These days independent sellers on Aliexpress, Amazon, or Walmart may have a whole different set of delivery dates. If you see this on a listing:

…then it better be something you don’t need in any kind of hurry, because that ETA is just a guess. Chances are that the item needs to be shipped from overseas, then wait to go through customs clearance, and it may or may not arrive within the guidelines….if ever. Lately I’ve heard on social media of so many scammers taking people money and disappearing. (Personally I have an order for “Made in USA” labels that have disappeared en route…twice.)

Another issue is that if the product from an indie seller is not as advertised, what can you do about it? The online retail site that you are buying THROUGH will likely ask you to converse directly with the seller you are buying FROM. Often you’ll be given the option of mailing the product back overseas at your own expense, which can be cost-prohibitive if it’s going to China from the U.S. simply because American taxpayers subsidize shipping from China to the US, but not the other way around. (As I’ve said many times before on this blog and on Instagram, I love China. I love travelling there, working there..the people are great, but the government does not require businesses to follow the same rules of commerce as other countries.)

#4. Read the listing copy carefully. Buyers are complaining lately of receiving a yard of elastic when they thought they were buying a spool, or getting a dozen nose-wires when they thought they were a gross (a dozen-dozen, or 144) based on the photo. Read everything twice and think carefully about shopping after midnight, or when you are burnt out from mask-making, or desperate (same advice as “Don’t grocery shop on an empty stomach.”)

Also watch out for missing information. If you saw this photo of a roll of elastic, would you assume it would be shipped on the roll?

Chances are that it wouldn’t because elastic is generally rolled at 72 yards, 144 yards, or 288 yards. Ordering 100 yards usually means that it will be shipped in “hanks”:

When ordering fabric, consider lack of information about “continuous yardage”. Some retailers will regularly ship broken lots that add up to the yards ordered. This might not make much of a difference when sewing small items like masks (or for piecing quilts) but it can be hugely important for larger projects…especially if the cuts are from different dye lots.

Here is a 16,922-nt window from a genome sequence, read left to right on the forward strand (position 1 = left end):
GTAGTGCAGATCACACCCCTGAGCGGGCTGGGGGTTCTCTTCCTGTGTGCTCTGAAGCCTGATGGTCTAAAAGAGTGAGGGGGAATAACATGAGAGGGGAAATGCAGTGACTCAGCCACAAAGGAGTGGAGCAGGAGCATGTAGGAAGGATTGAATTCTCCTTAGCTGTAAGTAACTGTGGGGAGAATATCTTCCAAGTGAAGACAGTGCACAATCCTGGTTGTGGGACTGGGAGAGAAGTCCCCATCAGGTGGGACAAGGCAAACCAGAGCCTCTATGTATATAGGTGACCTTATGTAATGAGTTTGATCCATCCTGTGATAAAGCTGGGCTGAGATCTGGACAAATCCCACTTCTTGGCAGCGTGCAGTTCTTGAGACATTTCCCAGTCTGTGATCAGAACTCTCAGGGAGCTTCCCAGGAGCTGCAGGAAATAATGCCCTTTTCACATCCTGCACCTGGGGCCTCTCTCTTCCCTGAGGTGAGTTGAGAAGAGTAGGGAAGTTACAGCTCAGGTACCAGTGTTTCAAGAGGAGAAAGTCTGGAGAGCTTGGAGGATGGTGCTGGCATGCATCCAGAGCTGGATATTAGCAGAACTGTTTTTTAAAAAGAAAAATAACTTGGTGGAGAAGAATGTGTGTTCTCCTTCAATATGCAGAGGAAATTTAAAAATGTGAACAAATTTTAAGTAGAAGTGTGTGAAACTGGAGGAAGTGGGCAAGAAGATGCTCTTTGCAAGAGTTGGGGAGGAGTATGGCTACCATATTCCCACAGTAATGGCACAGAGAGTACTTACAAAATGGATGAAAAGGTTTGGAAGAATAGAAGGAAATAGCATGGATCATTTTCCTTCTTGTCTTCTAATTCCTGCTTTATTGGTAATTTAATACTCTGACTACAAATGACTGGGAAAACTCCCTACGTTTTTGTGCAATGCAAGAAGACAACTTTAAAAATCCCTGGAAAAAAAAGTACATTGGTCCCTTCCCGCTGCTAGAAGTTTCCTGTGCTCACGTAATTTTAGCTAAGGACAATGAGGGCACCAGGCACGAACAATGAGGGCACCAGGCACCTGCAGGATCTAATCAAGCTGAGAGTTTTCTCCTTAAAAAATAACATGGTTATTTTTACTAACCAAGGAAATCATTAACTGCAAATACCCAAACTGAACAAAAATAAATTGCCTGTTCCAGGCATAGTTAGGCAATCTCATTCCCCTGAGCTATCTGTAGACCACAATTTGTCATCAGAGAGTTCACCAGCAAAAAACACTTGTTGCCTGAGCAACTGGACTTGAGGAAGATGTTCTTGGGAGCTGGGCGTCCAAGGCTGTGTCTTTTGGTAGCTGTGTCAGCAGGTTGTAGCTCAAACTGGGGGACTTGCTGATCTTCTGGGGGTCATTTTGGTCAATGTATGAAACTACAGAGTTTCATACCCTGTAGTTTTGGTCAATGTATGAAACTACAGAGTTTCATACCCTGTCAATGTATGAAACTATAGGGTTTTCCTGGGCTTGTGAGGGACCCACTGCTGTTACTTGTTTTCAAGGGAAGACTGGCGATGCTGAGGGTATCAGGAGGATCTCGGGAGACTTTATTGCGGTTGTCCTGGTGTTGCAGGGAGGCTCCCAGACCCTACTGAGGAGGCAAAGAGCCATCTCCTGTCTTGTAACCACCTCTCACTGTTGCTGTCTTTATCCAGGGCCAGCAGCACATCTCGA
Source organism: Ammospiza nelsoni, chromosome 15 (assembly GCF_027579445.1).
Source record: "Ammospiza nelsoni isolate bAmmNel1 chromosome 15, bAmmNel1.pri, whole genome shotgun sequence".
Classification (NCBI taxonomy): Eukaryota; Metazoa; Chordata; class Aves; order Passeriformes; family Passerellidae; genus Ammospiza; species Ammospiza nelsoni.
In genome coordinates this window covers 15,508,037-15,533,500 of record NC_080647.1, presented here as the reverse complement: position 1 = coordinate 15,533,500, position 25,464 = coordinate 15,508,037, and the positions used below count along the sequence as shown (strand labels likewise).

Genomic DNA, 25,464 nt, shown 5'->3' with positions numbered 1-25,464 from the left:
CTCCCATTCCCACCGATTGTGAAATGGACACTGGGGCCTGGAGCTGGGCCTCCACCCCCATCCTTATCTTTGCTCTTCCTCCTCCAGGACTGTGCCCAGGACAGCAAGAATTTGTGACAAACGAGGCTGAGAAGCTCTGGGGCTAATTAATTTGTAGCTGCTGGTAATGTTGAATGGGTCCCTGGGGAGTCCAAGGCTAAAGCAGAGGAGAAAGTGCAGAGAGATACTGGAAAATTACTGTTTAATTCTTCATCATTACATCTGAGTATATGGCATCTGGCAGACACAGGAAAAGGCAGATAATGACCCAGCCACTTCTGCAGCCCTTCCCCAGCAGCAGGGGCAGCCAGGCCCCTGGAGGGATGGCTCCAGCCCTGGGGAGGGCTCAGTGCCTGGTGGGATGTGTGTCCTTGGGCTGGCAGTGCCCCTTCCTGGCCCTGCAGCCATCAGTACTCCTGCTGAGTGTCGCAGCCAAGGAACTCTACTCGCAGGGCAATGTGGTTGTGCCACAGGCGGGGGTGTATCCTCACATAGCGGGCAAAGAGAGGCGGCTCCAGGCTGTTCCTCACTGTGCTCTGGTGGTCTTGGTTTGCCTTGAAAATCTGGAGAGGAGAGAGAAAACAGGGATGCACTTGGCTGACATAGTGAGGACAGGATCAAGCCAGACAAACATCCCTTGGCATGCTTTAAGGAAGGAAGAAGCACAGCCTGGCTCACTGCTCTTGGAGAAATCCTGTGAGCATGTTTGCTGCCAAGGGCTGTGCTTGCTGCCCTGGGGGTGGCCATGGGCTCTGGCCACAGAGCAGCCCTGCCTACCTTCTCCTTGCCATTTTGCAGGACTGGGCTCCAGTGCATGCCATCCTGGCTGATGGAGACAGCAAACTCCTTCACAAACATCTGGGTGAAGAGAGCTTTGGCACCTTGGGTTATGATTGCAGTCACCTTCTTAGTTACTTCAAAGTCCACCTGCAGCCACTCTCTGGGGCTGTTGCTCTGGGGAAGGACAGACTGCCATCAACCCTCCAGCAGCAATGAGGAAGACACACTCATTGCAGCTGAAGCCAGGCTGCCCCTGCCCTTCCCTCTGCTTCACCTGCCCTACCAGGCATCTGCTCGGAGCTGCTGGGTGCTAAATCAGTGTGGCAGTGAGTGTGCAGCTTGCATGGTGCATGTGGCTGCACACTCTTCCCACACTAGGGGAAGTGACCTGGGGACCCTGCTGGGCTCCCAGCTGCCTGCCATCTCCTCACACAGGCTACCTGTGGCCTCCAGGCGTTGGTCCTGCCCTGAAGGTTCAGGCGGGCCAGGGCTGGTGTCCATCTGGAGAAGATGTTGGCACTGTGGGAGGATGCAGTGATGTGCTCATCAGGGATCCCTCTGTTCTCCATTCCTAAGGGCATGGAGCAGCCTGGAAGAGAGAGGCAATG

In addition, if you purchase fabric from the home of an Ebay or Etsy seller, unless it says “smoke free” or “pet free”….it might have an odor. Feel free to ask!

#5. If this is important you, pay attention the where the item is shipping from. Some things that typically are imported (because we no longer have that industry) can have a shipping address is within the U.S. due to drop-shipping (ordering a wholesale amount of product, then warehousing it). There’s nothing wrong with drop shipping in itself, however if you are interested in supporting local industry, it’s easy to be misled that the product itself is made in USA. You can always ask where the production is located. A listing that says “USA Shipping!”…is probably not “USA Made”.

#5. When in doubt be sure to use a payment form that will back you up. Paypal in particular offers protection that the item sold is accurate to the description, and will help you out in case of fraud or scammers. American Express is known worldwide for supporting buyers in case of fraud.

If you notice shipping being severely delayed, consider cancelling your order and buying elsewhere, if it’s something you really need. This is where your payment method can make a difference in getting you a refund.


Good luck shopping online! Try to avoid the mistakes that I made. May we all be allowed back into fabric shops soon.



  • Eleanor Sue Crable

    Excellent article. I knew some of this information, however, when you condensed all of it and put it into context with the way most of us are now dealing with our purchases, it is nice to have a knowledgeable reminder. Thank you for taking the time to do so. Stay well.

  • JustGail

    Thanks for the info on shopping Amazon, Etsy, etc. Reminders are always good, especially for those, like me, who have not (yet) gotten into much on-line ordering. And it points out why I don’t like to order much on-line – such careful reading of descriptions is needed. Showing bolts and rolls in photos, when the listing header, and fine print in description don’t all match, etc. Then add issues of never getting what you ordered or it being delayed by weeks.

    I had no idea about rolls of elastic in multiples of 72 yards, anything else is not a roll. I probably should go through my elastics drawer and give each a good tug. I did check the 1/4″ elastic I found before using it, and some was no longer elastic. I know some is way past several years old.